This "bug" (really a feature-request) has been around for 9 years.  It's clear that font-stretching as a *general* mechanism isn't feasible with existing font rendering technology.  But web designers would be very happy to have a quite limited feature: being able to specify that a condensed font is to be used. As comment #23 pointed out, "font-stretch: condensed" will do fine.  But the browser has to then provide, not an artificially condensed version of a font, but an actual condensed font such as Helvetica Condensed or Arial Narrow.  The user could choose the condensed font to be used as the default in the Advanced Fonts window. This would be extremely useful to web designers and I'd think quite straightforward to implement.
Comment 29 Unknown W. Brackets 2008-03-04 17:24:13 PST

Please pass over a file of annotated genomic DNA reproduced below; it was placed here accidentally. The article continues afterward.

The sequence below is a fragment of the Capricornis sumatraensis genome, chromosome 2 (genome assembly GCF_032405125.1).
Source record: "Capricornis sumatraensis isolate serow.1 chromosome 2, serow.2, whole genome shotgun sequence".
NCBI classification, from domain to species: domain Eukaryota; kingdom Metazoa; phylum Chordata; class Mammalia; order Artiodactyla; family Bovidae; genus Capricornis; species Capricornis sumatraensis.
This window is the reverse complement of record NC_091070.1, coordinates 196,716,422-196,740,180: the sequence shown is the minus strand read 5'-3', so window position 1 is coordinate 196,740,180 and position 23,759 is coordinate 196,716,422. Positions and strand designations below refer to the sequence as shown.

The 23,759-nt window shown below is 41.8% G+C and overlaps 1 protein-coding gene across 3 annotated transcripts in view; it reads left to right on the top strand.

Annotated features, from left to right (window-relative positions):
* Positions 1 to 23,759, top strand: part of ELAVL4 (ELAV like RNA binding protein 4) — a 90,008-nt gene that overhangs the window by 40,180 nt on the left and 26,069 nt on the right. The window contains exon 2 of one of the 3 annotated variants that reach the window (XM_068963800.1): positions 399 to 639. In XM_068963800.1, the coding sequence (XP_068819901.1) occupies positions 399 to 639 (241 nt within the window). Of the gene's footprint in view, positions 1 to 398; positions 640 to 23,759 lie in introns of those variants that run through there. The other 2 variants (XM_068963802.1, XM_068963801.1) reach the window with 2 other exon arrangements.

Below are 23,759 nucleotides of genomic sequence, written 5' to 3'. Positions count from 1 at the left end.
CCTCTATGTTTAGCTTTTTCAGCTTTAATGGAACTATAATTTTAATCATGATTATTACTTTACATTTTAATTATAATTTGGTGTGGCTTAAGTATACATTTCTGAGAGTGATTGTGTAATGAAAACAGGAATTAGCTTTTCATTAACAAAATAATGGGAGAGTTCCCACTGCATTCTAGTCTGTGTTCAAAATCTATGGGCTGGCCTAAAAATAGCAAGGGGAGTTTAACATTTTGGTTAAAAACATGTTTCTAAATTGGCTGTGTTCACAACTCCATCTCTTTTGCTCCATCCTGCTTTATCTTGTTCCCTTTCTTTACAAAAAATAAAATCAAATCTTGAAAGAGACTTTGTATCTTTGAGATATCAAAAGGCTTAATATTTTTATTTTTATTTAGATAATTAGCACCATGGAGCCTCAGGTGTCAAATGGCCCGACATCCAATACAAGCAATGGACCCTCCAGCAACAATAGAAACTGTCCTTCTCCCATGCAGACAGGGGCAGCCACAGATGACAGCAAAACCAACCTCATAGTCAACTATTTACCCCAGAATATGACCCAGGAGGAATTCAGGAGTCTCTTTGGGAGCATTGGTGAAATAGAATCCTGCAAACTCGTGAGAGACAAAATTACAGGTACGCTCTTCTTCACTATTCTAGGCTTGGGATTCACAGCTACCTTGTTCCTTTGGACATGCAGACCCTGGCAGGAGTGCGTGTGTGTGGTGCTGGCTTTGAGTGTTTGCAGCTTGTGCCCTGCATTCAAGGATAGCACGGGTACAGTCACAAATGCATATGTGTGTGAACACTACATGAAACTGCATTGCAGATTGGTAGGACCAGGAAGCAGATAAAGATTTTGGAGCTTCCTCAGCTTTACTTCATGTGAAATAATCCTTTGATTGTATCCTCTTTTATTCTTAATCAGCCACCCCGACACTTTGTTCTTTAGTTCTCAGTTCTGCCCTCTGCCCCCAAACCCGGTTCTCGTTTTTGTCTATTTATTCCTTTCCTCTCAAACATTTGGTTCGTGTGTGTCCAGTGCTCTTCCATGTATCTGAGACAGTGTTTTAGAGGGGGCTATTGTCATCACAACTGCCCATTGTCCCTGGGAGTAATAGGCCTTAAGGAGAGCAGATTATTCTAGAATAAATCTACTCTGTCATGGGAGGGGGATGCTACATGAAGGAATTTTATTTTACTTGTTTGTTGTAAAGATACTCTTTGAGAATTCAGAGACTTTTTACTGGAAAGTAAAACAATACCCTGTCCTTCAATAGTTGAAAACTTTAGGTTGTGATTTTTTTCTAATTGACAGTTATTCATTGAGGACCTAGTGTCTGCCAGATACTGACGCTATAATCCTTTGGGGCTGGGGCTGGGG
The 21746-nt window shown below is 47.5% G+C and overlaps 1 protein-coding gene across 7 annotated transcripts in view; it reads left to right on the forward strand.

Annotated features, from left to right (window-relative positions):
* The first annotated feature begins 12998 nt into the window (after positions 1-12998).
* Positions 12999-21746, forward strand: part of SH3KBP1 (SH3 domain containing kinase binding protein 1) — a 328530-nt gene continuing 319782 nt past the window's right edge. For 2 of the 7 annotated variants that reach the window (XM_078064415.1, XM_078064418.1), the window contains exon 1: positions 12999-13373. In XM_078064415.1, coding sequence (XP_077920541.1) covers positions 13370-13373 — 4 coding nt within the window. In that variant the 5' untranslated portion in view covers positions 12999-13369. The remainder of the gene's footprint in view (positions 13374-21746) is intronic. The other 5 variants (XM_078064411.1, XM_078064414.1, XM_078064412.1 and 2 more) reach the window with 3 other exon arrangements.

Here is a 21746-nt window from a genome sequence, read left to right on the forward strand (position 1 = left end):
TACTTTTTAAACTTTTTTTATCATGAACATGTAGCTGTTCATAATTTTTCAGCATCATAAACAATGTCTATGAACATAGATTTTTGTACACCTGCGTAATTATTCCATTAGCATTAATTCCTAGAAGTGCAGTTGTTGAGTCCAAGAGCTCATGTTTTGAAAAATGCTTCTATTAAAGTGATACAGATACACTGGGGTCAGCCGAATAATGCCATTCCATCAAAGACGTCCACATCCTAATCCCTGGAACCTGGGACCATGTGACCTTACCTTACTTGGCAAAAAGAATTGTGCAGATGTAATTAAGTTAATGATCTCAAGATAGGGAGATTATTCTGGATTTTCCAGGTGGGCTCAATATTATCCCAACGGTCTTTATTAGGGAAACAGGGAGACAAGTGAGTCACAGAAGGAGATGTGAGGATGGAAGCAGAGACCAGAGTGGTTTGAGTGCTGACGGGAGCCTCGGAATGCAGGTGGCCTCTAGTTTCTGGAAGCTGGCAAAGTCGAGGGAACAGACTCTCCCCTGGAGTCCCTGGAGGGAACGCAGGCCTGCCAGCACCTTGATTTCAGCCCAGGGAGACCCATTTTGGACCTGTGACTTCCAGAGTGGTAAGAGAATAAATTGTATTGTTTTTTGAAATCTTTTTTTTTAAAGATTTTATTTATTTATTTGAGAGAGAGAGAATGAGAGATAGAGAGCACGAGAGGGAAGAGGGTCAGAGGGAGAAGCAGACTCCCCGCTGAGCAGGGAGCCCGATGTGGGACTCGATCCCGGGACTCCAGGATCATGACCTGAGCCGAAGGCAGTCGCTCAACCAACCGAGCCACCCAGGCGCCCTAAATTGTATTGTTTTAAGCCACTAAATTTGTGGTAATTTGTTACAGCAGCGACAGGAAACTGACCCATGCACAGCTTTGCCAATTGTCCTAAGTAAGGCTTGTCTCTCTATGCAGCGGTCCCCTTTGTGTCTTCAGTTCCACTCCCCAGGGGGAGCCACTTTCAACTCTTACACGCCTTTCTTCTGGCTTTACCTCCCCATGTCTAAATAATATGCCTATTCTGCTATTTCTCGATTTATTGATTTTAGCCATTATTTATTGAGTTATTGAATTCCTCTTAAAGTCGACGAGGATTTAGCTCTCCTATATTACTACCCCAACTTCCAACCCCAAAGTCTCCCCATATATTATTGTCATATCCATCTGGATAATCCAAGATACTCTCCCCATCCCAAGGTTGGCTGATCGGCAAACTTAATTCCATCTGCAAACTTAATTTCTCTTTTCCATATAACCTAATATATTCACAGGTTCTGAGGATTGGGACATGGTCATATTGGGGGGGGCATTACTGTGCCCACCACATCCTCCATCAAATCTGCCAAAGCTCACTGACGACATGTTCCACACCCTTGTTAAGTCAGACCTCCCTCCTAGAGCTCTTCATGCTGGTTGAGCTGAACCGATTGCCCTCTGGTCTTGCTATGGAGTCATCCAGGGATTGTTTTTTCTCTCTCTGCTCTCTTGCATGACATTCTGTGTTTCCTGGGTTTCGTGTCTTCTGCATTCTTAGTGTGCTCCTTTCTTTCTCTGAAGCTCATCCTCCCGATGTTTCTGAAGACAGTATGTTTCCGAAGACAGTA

(In reply to comment #28)
> This "bug" (really a feature-request) has been around for 9 years.  It's clear
> that font-stretching as a *general* mechanism isn't feasible with existing font
> rendering technology.  But web designers would be very happy to have a quite
> limited feature: being able to specify that a condensed font is to be used. As
> comment #23 pointed out, "font-stretch: condensed" will do fine.  But the
> browser has to then provide, not an artificially condensed version of a font,
> but an actual condensed font such as Helvetica Condensed or Arial Narrow.  The
> user could choose the condensed font to be used as the default in the Advanced
> Fonts window. This would be extremely useful to web designers and I'd think
> quite straightforward to implement.
> 

Not quite, since this needs to apply per family.  Your solution appers to presume it would only be used with default/builtin families, or that it would change the font family.

It is impractical to ask the user for the font face because:

1. My grandma doesn't know that fonts have faces, ears, eyes, or even noses.

2. Burdening the user with this means many would have no choice selected, which for all intents and purposes means nothing has been solved.

3. Users can't be expected to select a condensed font per family, it is too difficult.